Figure 1
Figure 1

Demographic predictors of nonadherence to phosphate binding medication assessed by two or more studies.

Clinical variables

The most frequently assessed clinical predictors of nonadherence were length of time on hemodialysis (22 studies), whether or not the patient was diabetic (9 studies) and the patient's transplant history (i.e. whether or not they had received a kidney transplant in the past; 6 studies). As shown in Figure 2, none of these clinical variables were consistently associated with adherence to phosphate binding medication. Given the large tablet burden associated with phosphate binding medication (patients on average take approximately eight phosphate binding tablets per day [3]), it is surprising that only three studies have explored the effects of regimen complexity on adherence [3, 17, 22], with two finding significant results. One found a correlation between complexity of the phosphate-binding medicine regimen and serum phosphorus [22] and one found that patients reporting low adherence and those above target phosphorus levels were prescribed significantly more phosphate binder pills per day [3]. Although high tablet burden may be a barrier to adherence for many patients, we cannot assume a causal relationship between high tablet burden and low adherence from these studies. One explanation is that high tablet burden leads to low adherence, but an equally plausible explanation is that low adherence results in poorer phosphate control and an increase in the number of prescribed tablets. A review across other therapeutic areas suggests that prescribed number of doses is inversely related to adherence [23] and this warrants further research in relation to phosphate binding medication. In addition, whilst qualitative and descriptive studies have indicated that the size and taste of the tablets may impact on adherence to phosphate binding medication [24, 25], none of the quantitative studies reviewed explored these variables. Further research is needed to determine the role of these tablet-related factors in predicting nonadherence.
Figure 2
Figure 2

Clinical predictors of nonadherence to phosphate binding medication assessed by two or more studies.

Psychosocial variables

Whilst psychosocial predictors of nonadherence were the least often assessed, they were more likely to be significantly associated with nonadherence to phosphate binding medication than demographic and clinical variables (see Figure 3).
Figure 3
Figure 3

Psychosocial predictors of nonadherence to phosphate binding medication assessed by two or more studies.

Six of the nine studies investigating the relationship between health beliefs and adherence to phosphate binding medication reported significant relationships. These beliefs were all related to patients' perceptions of medication (e.g. concerns about potential adverse effects of medication [17], perceived barriers to and benefits of taking medication [22, 26], perceptions of self efficacy with regard to taking the medication [16, 27] and perceptions of others' expectations regarding adherence [28]). In a recent review of adherence to medication across chronic illnesses, such beliefs were identified as important potentially modifiable predictors of nonaderence that could be addressed within interventions to facilitate adherence [5].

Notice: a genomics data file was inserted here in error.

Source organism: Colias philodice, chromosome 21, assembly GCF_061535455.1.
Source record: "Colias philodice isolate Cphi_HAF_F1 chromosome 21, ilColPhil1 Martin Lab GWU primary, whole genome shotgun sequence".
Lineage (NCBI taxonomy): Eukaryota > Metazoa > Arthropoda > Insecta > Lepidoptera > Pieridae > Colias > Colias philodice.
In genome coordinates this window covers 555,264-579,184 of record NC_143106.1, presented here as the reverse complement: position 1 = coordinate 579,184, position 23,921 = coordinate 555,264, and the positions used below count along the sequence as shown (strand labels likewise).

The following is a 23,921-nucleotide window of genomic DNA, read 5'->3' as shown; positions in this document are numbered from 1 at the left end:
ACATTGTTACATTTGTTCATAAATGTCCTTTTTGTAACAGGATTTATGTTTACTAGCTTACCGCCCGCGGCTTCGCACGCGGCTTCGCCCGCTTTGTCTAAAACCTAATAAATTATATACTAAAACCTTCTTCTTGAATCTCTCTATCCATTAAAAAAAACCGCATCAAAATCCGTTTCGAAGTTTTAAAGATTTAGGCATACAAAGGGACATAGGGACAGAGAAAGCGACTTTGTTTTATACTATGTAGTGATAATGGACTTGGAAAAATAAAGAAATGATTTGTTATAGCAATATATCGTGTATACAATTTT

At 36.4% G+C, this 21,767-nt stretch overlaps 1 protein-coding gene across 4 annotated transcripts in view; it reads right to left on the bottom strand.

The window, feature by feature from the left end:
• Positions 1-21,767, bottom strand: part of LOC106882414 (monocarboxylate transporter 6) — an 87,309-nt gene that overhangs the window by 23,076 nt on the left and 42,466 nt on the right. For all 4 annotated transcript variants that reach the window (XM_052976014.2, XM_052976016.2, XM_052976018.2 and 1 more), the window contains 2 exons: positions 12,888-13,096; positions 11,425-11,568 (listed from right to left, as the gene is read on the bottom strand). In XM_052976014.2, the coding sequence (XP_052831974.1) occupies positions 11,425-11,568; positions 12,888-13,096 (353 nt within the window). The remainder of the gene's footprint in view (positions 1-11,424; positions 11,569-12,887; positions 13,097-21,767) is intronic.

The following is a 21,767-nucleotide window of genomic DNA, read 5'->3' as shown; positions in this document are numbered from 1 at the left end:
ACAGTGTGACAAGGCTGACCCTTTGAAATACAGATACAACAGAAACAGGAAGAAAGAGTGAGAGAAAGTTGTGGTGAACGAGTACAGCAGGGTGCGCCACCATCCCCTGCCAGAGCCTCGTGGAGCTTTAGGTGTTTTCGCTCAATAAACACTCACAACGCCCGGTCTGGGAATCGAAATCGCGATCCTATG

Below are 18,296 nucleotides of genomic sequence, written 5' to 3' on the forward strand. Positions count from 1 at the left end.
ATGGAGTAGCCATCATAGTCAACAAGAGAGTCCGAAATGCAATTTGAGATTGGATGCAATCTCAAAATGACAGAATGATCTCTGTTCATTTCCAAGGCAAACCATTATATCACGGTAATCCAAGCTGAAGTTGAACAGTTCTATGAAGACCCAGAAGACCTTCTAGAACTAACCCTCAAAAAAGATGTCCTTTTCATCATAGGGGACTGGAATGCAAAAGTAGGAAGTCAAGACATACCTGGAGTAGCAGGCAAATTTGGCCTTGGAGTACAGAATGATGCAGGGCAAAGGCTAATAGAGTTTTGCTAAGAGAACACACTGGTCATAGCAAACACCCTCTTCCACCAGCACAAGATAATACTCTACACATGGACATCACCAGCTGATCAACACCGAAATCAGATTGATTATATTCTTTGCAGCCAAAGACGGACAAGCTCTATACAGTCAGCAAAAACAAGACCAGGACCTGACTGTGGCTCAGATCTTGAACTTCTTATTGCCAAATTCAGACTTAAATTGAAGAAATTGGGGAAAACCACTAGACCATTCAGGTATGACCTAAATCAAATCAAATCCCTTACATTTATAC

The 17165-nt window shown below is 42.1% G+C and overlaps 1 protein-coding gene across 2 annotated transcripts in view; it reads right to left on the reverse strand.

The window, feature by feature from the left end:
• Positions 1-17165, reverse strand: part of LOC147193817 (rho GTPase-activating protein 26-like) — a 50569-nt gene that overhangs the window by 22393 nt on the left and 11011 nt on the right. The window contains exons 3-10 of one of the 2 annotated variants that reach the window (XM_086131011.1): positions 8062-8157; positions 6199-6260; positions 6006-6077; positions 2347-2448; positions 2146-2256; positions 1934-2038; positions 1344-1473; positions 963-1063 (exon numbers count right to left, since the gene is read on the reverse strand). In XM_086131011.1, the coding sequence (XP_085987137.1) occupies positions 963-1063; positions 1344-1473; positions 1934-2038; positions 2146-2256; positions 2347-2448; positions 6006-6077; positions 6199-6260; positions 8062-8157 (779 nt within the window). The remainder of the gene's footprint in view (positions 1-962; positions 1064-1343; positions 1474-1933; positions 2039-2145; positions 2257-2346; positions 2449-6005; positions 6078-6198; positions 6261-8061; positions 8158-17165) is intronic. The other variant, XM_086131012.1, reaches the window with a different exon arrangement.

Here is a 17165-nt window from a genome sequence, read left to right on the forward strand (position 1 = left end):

Four of five studies found a relationship between social support and adherence to phosphate binding medication. This included support of friends and family [13, 29, 30] and of renal staff [22]. In addition, three of five studies exploring associations between family dynamics and adherence reported significant results. Family problems caused by the patient's illness [22], disorganisation and disagreements within the family [30] and lack of clear family structure [31] were associated with low adherence to phosphate binding medication. It is interesting that whilst marital status/living arrangements alone were not often associated with adherence, patients' perceptions of the actual support they received and the quality of their family relationships were more likely to be associated with adherence. This is consistent with findings in the broader social support literature that suggest that it is the quality rather than quantity of social support that is important in predicting mental and physical health outcomes [32].

Four of the eight studies exploring personality as a predictor of adherence to medication found significant results. Personality traits associated with nonadherence included low conscientiousness [14], high cynical hostility [33], and being expedient, venturesome, experimental and lacking self control [34].

Findings of studies looking at knowledge as a predictor of nonadherence were mixed. Two out of four studies found an association between knowledge of the purpose of the regimen and phosphate levels [20, 22]. However, the other two studies found no relationship between knowledge of treatment instructions and adherence to phosphate binding medication [26, 35]. Knowledge might be a prerequisite for adherence behaviour but the presence of knowledge alone may not bring about change in behaviour.

Methodological limitations of the studies reviewed

Several methodological limitations of the studies were noted. These related to the definition and measurement of nonadherence and the study design and sampling.

Adherence assessment methods